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Possible code enforcement favoritism leads to six Manatee County employees being placed on leave

Manatee County inspector general's investigation leads to six county employees being placed on administrative leave.

Work continued in April on a 50-acre parcel in Myakka City even after Manatee County code enforcement officers had received complaints about a possible lack of the proper permits. Courtesy photo
Work continued in April on a 50-acre parcel in Myakka City even after Manatee County code enforcement officers had received complaints about a possible lack of the proper permits. Courtesy photo
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Six Manatee County employees were placed on administrative leave Sept. 2 in connection with an ongoing investigation led by Manatee County Inspector General Lori Stephens.

"I placed six individuals in our Building and Development Services Department on administrative leave pending completion of an operations-related investigation conducted by the Clerk's Inspector General's office," Manatee County Administrator Scott Hopes wrote Sept. 8 in response to questions from the East County Observer. "In addition to this investigation, Manatee County Government has engaged an independent law firm to conduct its investigation of potential violations of Manatee County Personnel Policies, Rules or Procedures.

"The investigations are related to allegations of favoritism shown by our Code Enforcement Division and possible construction code violations on agriculturally zoned property in Myakka City. Because there are two ongoing investigations, I will not be releasing those individual's names. My office continues to work with the Inspector General to ensure a proper and thorough investigation is completed. Once the investigations are complete, we will have more details for our Board of County Commissioners and the public."

Stephens told the East County Observer in May that she is investigating whether Manatee County Code Enforcement officials ignored citizens’ complaints about construction on a 50-acre Myakka City property along State Road 70 that was being advertised as the future home of the Sarasota Medieval Fair.

A Manatee County official confirmed Code Enforcement's Chet Brown, Tom Wooten and Jeff Bowman and Manatee County Building and Services Department Director John Barnott were among the six employees placed on administrative leave.

Stephens said Sept. 7 she couldn't comment on the active investigation. She said there is no exact date for the investigation's conclusion.

"Our hope is to get it done as soon as possible for all those involved," she said.

The inspector general's investigation involves possible favoritism granted to Mallaranny LLC in improving a 50-acre, agriculturally-zoned property in Myakka City. Mallaranny LLC is managed by Jeremy Croteau, who is president of the Sarasota Medieval Fair.

Construction on the site became an issue when Myakka City resident Russell Ireland, who lives on the property directly west of the Mallaranny property, combined with Doug Grosse, whose property is directly east of Mallaranny’s land, to inform the county in November that drainage patterns on their properties had changed since construction started.

In a May 5 story in the East County Observer, Ireland said rainwater has pooled on the southeastern corner of his property, even during the dry season, in ways that have never happened before. Grosse said pipes on the eastern border of the Mallaranny property have been spewing water onto his land, creating a large pool of standing water at least ankle-deep after one day of rain. The landowners questioned whether the improvements had been approved through permitting.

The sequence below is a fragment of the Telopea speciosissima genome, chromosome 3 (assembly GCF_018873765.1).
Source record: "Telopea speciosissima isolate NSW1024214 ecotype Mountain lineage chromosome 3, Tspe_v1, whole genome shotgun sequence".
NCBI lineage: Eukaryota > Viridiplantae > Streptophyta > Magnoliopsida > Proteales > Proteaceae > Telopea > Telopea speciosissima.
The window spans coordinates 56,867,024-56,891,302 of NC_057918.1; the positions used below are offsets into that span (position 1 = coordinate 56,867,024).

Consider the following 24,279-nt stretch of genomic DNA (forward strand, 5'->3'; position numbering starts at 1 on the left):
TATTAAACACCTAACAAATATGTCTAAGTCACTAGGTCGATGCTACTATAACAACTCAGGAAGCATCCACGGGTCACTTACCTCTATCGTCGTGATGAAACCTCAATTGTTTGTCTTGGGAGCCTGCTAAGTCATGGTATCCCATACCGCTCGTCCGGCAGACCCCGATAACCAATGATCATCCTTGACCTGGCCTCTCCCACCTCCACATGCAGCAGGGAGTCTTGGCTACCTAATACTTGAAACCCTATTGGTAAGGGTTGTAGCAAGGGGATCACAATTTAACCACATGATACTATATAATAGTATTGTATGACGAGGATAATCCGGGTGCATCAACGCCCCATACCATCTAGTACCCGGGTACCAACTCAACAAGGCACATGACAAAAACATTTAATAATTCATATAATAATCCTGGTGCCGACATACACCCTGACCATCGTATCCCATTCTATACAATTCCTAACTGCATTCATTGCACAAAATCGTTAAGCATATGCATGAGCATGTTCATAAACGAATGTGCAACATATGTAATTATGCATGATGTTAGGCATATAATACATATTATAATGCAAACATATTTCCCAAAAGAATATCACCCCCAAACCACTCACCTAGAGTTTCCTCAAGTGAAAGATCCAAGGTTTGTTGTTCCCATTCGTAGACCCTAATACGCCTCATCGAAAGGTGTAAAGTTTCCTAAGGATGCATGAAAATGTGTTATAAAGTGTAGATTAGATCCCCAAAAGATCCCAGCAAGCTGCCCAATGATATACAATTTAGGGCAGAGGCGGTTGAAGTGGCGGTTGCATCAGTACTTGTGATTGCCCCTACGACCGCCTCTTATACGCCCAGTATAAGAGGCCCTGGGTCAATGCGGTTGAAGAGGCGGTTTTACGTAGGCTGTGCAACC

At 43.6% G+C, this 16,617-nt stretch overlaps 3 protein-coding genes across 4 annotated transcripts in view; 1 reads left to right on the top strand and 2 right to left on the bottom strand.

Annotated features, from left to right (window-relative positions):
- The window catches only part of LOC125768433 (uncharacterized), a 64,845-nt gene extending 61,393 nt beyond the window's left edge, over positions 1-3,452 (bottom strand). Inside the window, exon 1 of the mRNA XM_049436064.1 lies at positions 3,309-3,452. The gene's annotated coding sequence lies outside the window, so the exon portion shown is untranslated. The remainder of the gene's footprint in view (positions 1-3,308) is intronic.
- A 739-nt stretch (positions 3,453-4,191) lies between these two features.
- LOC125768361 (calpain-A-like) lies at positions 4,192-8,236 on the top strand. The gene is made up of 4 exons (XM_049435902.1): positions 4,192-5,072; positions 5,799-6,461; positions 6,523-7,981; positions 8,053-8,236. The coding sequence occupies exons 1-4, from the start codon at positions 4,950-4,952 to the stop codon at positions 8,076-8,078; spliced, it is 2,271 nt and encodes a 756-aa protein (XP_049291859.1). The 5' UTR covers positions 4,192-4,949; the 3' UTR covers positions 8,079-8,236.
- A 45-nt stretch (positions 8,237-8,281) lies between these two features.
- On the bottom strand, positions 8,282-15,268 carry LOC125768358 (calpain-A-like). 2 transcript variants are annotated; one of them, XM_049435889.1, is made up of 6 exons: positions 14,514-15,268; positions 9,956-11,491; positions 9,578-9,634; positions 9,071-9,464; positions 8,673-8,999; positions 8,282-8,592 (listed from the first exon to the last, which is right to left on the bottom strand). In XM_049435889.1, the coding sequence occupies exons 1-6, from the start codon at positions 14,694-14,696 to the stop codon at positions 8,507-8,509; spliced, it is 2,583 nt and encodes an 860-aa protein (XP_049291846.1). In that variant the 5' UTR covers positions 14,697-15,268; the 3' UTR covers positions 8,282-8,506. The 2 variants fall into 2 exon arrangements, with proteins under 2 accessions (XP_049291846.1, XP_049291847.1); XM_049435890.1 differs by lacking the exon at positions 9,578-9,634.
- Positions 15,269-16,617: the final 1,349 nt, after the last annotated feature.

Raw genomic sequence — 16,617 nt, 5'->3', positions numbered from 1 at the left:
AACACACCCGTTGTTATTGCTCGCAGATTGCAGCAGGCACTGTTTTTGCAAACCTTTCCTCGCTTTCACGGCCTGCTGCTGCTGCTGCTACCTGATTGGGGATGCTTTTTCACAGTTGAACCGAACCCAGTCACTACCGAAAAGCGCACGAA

Despite the complaints to the county, earthmoving construction, such as extensive use of dirt fill and bulldozing work, continued on the Mallaranny property in April. The property had been purchased in September, 2020, according to county records.

Croteau told Manatee County Code Enforcement Officer Chet Brown on March 24 that he had stopped bringing truckloads of dirt to the property, according to a report filed by Brown. Croteau did not return requests for comment in the May 6 East County Observer story.

Brown’s report said Croteau told him he planned to use the property for cattle and a nursery.

Asked about Mallaranny LLC's plans for the property, Barnott, the Manatee County Building and Services Department director, said Croteau was informed of the requirements to host the fair. Barnott said a special permit and public hearing was required if the Sarasota Medieval Fair was to be held at the property.

Code Enforcement Officer Tanya Shaw began to investigate after the original complaints by Ireland and Grosse. After visiting the property, Shaw said she received a call from Kathleen Croteau, who at the time was a Sarasota County Development Services Building Official and mother of Jeremy Croteau. Shaw said she informed Kathleen Croteau of multiple violations on the property, including an on-site RV that appeared to be occupied.

Shaw said she later checked and saw no site plan or permits filed with the county. A couple weeks later, she said she went to Ireland’s property.

“From his property, I could see tons of heavy equipment brought in, the land clearing that was going on, the fill dirt, you could tell it was very obvious that fill dirt was being brought in,” Shaw told the East County Observer.

After Shaw informed her supervisor, Wooten, who in turn informed Bowman, the Manatee County Code Enforcement chief. Shaw said she was instructed to tell the complainants there were no violations. Shaw refused and reported the matter to county officials.

After the inspector general's investigation began, Kathleen Croteau resigned from her Sarasota County post in May.




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